Here’s a mid-week teaser for you in the form of a multiple choice question:
Q: How many properties has NAMA so far repossessed and sold on foot of defaulting loans?
(1) Thousands, that’s what the monthly NAMA foreclosure lists show.
(2) €6,850,000 worth, because that is what NAMA says in its accounts that it has received on foot of personal guarantees
(3) None whatsoever
Surprisingly perhaps, the correct answer is (3) and that is evidenced by the quarterly “nil” returns in the NAMA reports under the heading “property sold by NAMA in the quarter”. You see NAMA has had receivers appointed who manage assets for the benefit of creditors generally and some developers have handed over an overall total of €6.85m of property that was used to guarantee loans. But NAMA has not itself repossessed any property subject to loans directly.
This oddity might explain the news reported in the Irish Times today that NAMA incorporated a new company, NAMA Asset Residential Property Services Limited on 18th July 2012 with the aim of speeding up the sale of homes for social housing. NAMA hasn’t issued a statement on the development but Olivia Kelly in the Irish Times reports that “the new company will take possession of debtor properties it deems suitable.” So we may at last see NAMA repossessing residential property for the first time.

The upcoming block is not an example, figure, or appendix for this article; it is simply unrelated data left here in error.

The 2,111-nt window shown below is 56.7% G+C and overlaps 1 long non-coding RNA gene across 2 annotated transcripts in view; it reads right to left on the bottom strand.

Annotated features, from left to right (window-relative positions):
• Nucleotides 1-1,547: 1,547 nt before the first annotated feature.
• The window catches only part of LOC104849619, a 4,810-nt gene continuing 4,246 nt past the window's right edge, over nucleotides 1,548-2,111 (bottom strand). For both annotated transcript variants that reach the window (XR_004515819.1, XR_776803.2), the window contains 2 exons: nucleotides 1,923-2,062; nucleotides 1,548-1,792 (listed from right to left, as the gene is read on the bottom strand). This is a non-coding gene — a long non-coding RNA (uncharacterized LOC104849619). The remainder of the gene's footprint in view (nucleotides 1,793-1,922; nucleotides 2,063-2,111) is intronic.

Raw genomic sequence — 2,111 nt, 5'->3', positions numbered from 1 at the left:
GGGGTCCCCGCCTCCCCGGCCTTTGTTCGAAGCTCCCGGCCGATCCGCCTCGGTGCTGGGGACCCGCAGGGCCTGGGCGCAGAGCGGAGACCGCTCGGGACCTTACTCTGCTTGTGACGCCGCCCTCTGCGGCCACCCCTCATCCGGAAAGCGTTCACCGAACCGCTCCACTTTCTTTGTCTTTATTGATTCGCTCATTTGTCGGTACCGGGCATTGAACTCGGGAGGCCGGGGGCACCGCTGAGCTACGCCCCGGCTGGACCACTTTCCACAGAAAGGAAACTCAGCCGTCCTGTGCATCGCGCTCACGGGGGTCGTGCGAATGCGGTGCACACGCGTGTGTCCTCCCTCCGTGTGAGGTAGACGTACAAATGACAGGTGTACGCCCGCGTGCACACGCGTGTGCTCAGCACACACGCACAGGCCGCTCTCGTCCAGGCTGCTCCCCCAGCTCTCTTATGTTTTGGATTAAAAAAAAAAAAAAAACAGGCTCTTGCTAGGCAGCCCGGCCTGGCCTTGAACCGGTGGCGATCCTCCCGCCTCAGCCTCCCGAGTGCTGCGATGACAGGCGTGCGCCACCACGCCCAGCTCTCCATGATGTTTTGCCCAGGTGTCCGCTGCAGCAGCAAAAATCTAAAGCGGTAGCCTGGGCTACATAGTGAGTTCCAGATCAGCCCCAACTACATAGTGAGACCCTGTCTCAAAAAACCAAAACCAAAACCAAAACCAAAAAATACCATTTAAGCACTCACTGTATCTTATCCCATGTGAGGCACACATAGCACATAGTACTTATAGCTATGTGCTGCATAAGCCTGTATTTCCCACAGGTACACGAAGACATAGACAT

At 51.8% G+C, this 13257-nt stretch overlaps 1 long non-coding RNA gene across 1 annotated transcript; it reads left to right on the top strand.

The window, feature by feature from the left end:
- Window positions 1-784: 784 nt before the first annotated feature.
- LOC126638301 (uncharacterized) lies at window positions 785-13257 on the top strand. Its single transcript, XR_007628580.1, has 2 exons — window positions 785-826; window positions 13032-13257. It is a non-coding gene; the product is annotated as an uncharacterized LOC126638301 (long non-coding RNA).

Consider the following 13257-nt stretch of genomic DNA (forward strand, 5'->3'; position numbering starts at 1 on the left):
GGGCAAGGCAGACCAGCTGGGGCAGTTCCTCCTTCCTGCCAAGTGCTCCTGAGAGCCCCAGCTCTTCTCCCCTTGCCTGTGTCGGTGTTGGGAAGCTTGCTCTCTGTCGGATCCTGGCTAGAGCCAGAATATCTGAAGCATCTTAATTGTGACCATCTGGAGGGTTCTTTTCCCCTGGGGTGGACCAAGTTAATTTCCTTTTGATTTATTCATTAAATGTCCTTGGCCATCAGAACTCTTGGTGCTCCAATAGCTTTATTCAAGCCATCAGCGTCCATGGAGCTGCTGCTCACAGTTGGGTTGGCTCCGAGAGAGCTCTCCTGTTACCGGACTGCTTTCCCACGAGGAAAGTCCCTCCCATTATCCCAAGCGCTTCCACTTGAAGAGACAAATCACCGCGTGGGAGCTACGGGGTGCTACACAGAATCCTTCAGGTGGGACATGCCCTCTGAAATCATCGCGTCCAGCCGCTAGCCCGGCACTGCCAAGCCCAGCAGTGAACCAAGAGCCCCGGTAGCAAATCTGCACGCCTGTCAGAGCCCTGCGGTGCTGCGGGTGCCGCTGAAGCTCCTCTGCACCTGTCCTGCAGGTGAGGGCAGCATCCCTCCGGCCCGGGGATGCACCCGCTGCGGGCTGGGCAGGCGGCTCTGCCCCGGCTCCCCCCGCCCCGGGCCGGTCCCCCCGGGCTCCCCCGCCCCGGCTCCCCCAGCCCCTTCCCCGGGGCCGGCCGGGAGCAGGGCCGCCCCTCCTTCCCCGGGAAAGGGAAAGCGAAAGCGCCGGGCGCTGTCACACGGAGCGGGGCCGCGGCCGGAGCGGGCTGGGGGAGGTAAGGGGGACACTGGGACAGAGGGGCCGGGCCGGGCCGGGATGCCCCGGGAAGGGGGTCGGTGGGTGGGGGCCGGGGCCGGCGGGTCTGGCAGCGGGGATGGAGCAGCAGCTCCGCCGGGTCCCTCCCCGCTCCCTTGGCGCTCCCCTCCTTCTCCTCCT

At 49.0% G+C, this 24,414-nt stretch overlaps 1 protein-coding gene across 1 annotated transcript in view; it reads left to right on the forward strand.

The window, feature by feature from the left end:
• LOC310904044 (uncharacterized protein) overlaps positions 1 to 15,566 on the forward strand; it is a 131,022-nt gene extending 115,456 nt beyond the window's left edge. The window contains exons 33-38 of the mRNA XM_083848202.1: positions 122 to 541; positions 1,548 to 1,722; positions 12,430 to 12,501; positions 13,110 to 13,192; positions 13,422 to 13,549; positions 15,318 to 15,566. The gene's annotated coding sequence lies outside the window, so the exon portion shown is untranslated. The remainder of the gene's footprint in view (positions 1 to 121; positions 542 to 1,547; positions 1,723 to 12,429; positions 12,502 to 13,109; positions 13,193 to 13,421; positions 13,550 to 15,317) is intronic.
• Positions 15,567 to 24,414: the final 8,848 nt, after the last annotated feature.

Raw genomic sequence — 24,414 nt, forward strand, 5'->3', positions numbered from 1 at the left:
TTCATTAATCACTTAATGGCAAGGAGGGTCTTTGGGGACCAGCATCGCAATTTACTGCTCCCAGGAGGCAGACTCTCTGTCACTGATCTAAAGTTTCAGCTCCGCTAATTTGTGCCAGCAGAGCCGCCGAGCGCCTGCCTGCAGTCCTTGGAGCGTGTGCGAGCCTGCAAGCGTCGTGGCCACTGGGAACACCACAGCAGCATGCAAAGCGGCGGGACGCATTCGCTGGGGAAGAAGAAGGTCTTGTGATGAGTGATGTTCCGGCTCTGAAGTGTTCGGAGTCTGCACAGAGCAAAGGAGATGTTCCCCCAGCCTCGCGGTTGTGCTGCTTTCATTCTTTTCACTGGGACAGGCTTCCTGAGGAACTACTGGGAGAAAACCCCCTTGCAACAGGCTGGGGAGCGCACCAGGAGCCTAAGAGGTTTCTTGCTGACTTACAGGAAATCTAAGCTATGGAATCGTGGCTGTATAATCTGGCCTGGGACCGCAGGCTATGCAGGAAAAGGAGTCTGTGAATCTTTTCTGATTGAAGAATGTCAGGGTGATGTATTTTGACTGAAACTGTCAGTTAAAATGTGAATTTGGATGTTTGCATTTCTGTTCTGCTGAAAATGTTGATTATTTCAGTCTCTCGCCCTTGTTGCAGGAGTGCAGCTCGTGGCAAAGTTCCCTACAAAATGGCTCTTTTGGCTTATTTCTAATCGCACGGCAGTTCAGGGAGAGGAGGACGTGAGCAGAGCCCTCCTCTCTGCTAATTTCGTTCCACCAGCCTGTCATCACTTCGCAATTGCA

The development is interesting because it was recently revealed that NAMA has in fact overseen the sale of only 58 properties – understood to be the 58 in the Beacon South Quarter sold to the Cluaid Housing Association in June 2011, 13 months ago – out of a much touted 2,000 being made available for social housing. The Irish Times article hints at problems “involving a range of stakeholders such as borrowers, lenders, receivers and Nama” It might also be said in fairness to NAMA, that it takes two to tango and whilst NAMA can facilitate sales, there needs to be a proactive purchaser also.
With 98,000 families representing 200,000 people on housing waiting lists in the State, any development to fast-track the provision of housing is to be welcomed.
But let me leave you with a puzzler – if it makes sense for NAMA to take possession of homes to be sold for social housing, then why not do the same for other property?